Cynthia Giles, who served as assistant administrator for the E.P.A.’s enforcement office during the Obama administration, said ordinarily the agency would compile a lengthy history of trying and failing to solve a state’s problems before the E.P.A. administrator would send a letter like Mr. Wheeler’s, which included a veiled threat that funding through the Clean Water Act could be at risk. That history does not exist in the case of California.

“If this were an actually serious policy concern about a state’s performance,” she said, “it’s inconceivable that this wouldn’t be a subject of discussion for months, if not years, between the region and state.”

In fact, according to the latest review of California’s performance under the Clean Water Act, the state’s rate of “significant noncompliance” was below the national average. It also had more stringent pollution limits and tougher monitoring than many other states.

California, the country’s most populous state, does face numerous environmental compliance problems, but E.P.A. officials said many other states have violations at least as serious. California is generally acknowledged to be one of the states that works hardest to resolve its environmental problems.

“California is the place that has innovated more than anywhere else on air pollution and other regulations,” said William K. Reilly, who served as administrator of the E.P.A. under the first President George Bush. “Everybody knows that.”

Mr. Stoker, who is based in Los Angeles, did not attend the all-hands meeting on the day Mr. Wheeler delivered his letter. Instead, it was led by the office’s regional counsel, Sylvia Quast. Other top agency officials, including the directors of the offices of compliance and water, also attended. The regional office has since held at least one other meeting to discuss Mr. Wheeler’s accusations.

The message from the E.P.A.’s leadership in California has been consistent: Mr. Wheeler’s office bypassed the people who know the most about the state and work most closely with state and local officials. The office has been rerouting requests for the data that supports Mr. Wheeler’s accusations to Washington because the San Francisco office does not have it. They have also advised staff members concerned that the letters have undermined the E.P.A.’s working relationship with the state to tell their counterparts at California agencies that the letter is purely political and that the regional office had nothing to do with it.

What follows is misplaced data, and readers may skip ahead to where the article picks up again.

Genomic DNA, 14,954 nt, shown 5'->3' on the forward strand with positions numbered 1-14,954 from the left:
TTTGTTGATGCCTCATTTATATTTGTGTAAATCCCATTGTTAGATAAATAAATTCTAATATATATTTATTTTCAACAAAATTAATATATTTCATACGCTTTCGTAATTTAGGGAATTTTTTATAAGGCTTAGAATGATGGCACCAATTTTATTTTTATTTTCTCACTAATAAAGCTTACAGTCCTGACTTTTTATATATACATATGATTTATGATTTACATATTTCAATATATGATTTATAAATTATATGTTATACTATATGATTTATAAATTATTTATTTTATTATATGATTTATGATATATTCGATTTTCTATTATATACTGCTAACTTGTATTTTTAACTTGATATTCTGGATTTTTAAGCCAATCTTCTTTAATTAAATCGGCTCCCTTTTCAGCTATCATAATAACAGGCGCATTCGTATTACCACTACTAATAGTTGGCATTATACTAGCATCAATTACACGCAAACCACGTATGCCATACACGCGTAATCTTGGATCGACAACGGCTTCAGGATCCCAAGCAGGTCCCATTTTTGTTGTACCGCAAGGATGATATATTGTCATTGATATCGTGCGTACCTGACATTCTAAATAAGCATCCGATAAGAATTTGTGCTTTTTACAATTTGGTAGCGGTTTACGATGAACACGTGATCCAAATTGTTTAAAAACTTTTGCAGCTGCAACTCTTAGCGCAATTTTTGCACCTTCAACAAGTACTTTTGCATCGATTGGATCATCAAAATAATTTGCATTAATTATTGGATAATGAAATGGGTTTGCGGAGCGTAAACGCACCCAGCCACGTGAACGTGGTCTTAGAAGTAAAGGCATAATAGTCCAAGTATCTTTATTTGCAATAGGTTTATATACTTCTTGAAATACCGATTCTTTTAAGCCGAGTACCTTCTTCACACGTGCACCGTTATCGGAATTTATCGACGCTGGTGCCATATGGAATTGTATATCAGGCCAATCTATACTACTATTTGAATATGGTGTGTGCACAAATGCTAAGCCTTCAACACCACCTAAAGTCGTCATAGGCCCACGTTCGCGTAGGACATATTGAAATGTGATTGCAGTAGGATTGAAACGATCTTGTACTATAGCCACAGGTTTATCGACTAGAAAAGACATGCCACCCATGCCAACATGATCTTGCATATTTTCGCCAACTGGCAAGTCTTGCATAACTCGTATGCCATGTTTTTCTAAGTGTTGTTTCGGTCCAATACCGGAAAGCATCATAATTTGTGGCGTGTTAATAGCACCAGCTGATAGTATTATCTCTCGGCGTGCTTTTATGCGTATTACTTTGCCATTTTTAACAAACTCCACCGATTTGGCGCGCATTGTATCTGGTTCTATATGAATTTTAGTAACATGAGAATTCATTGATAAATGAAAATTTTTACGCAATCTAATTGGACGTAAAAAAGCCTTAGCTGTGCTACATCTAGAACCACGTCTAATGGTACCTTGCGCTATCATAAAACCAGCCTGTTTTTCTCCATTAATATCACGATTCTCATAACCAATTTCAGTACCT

On Tuesday, two senior E.P.A. officials acknowledged that the concerns expressed in the letter did not originate from the regional office. They also asserted that questions over process and turf should not overshadow genuine problems with California’s air and water quality.

The officials said Mr. Wheeler’s interest arose from two main sources: Concerns that Representative Nanette D. Barragán, Democrat of California, expressed to Mr. Wheeler at a House Energy and Commerce Committee hearing in March about discolored tap water in Compton, Calif., and a National Public Radio segment in August detailing how a spiraling homeless crisis in San Francisco had led to streets strewn with needles and human feces.

Ms. Barragán accused the E.P.A. leadership of hypocrisy, since it has proposed to cut $300 million from a fund used to help states pay for water projects. She said in a statement Mr. Wheeler “is using my legitimate inquiry to disingenuously and opportunistically rebuke California’s environmental efforts in his politically skewed letter.”

California’s senators, Dianne Feinstein and Kamala Harris, both Democrats, have requested that the E.P.A.’s inspector general investigate whether the agency’s accusations against California were politically motivated. Last week more than 600 former E.P.A. officials signed a letter calling for a federal investigation into what they called an “inappropriate threat of use of E.P.A. authority” against California.